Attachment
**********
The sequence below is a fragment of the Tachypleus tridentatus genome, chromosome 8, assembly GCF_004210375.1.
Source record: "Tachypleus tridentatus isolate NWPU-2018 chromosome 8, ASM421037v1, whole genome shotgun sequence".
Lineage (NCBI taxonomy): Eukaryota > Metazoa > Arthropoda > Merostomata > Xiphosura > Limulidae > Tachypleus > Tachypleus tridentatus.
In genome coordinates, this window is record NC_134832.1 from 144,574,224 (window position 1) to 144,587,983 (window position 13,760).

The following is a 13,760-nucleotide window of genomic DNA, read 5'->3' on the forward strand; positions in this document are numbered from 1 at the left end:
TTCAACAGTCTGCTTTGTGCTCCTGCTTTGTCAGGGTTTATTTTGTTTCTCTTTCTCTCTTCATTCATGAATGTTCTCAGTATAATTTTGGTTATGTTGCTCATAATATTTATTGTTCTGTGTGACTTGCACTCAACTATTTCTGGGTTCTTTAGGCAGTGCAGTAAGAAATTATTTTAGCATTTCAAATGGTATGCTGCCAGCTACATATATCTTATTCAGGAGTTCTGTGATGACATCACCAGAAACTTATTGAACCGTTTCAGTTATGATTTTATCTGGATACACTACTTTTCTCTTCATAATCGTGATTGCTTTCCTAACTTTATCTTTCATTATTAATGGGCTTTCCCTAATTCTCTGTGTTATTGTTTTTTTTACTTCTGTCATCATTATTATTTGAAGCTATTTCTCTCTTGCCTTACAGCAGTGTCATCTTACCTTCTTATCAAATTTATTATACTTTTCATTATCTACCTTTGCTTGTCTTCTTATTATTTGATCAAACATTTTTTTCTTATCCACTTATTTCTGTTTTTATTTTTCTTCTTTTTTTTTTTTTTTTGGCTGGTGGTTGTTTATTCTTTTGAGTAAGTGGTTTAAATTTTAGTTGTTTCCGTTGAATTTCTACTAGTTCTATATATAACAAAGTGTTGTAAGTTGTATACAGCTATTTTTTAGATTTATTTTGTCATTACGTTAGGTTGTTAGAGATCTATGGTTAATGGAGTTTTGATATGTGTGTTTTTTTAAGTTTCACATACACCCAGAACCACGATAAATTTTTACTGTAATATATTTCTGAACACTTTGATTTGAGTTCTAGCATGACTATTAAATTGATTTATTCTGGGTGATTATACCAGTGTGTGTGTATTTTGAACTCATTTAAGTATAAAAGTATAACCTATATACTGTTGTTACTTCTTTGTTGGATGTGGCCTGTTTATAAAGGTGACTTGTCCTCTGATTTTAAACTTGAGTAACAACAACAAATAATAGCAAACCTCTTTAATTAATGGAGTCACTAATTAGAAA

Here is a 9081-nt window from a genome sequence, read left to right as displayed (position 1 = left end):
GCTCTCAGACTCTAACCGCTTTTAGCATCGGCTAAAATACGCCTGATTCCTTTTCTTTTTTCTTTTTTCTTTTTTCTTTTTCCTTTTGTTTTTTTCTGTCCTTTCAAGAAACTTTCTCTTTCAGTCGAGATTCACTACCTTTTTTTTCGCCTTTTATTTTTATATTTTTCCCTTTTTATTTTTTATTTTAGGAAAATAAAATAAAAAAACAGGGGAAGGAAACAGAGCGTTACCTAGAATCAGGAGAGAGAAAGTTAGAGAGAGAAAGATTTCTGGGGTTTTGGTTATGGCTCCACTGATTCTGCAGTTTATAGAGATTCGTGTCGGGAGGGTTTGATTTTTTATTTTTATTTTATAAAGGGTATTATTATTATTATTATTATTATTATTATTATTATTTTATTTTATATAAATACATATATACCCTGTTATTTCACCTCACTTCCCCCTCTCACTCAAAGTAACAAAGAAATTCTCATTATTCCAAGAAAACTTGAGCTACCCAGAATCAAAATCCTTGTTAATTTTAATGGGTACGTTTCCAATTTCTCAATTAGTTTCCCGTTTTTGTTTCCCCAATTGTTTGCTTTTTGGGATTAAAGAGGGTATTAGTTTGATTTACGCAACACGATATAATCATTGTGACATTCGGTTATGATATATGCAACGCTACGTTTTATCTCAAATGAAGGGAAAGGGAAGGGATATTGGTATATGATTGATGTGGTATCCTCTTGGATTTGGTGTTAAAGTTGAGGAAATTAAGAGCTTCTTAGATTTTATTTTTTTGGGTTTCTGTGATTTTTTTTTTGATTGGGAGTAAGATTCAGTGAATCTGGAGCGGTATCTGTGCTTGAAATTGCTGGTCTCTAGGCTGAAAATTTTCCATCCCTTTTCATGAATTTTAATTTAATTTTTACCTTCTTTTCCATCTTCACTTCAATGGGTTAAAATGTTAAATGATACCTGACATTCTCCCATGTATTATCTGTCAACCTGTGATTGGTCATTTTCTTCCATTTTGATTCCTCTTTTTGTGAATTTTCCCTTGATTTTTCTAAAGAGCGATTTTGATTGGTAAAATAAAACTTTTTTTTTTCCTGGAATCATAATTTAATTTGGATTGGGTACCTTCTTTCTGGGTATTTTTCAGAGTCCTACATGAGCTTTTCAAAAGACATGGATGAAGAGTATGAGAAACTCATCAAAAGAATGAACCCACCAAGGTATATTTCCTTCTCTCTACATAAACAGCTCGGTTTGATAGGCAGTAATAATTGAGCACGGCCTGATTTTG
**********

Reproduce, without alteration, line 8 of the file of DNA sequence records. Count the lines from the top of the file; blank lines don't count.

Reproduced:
GCTCTCAGACTCTAACCGCTTTTAGCATCGGCTAAAATACGCCTGATTCCTTTTCTTTTTTCTTTTTTCTTTTTTCTTTTTCCTTTTGTTTTTTTCTGTCCTTTCAAGAAACTTTCTCTTTCAGTCGAGATTCACTACCTTTTTTTTCGCCTTTTATTTTTATATTTTTCCCTTTTTATTTTTTATTTTAGGAAAATAAAATAAAAAAACAGGGGAAGGAAACAGAGCGTTACCTAGAATCAGGAGAGAGAAAGTTAGAGAGAGAAAGATTTCTGGGGTTTTGGTTATGGCTCCACTGATTCTGCAGTTTATAGAGATTCGTGTCGGGAGGGTTTGATTTTTTATTTTTATTTTATAAAGGGTATTATTATTATTATTATTATTATTATTATTATTATTTTATTTTATATAAATACATATATACCCTGTTATTTCACCTCACTTCCCCCTCTCACTCAAAGTAACAAAGAAATTCTCATTATTCCAAGAAAACTTGAGCTACCCAGAATCAAAATCCTTGTTAATTTTAATGGGTACGTTTCCAATTTCTCAATTAGTTTCCCGTTTTTGTTTCCCCAATTGTTTGCTTTTTGGGATTAAAGAGGGTATTAGTTTGATTTACGCAACACGATATAATCATTGTGACATTCGGTTATGATATATGCAACGCTACGTTTTATCTCAAATGAAGGGAAAGGGAAGGGATATTGGTATATGATTGATGTGGTATCCTCTTGGATTTGGTGTTAAAGTTGAGGAAATTAAGAGCTTCTTAGATTTTATTTTTTTGGGTTTCTGTGATTTTTTTTTTGATTGGGAGTAAGATTCAGTGAATCTGGAGCGGTATCTGTGCTTGAAATTGCTGGTCTCTAGGCTGAAAATTTTCCATCCCTTTTCATGAATTTTAATTTAATTTTTACCTTCTTTTCCATCTTCACTTCAATGGGTTAAAATGTTAAATGATACCTGACATTCTCCCATGTATTATCTGTCAACCTGTGATTGGTCATTTTCTTCCATTTTGATTCCTCTTTTTGTGAATTTTCCCTTGATTTTTCTAAAGAGCGATTTTGATTGGTAAAATAAAACTTTTTTTTTTCCTGGAATCATAATTTAATTTGGATTGGGTACCTTCTTTCTGGGTATTTTTCAGAGTCCTACATGAGCTTTTCAAAAGACATGGATGAAGAGTATGAGAAACTCATCAAAAGAATGAACCCACCAAGGTATATTTCCTTCTCTCTACATAAACAGCTCGGTTTGATAGGCAGTAATAATTGAGCACGGCCTGATTTTG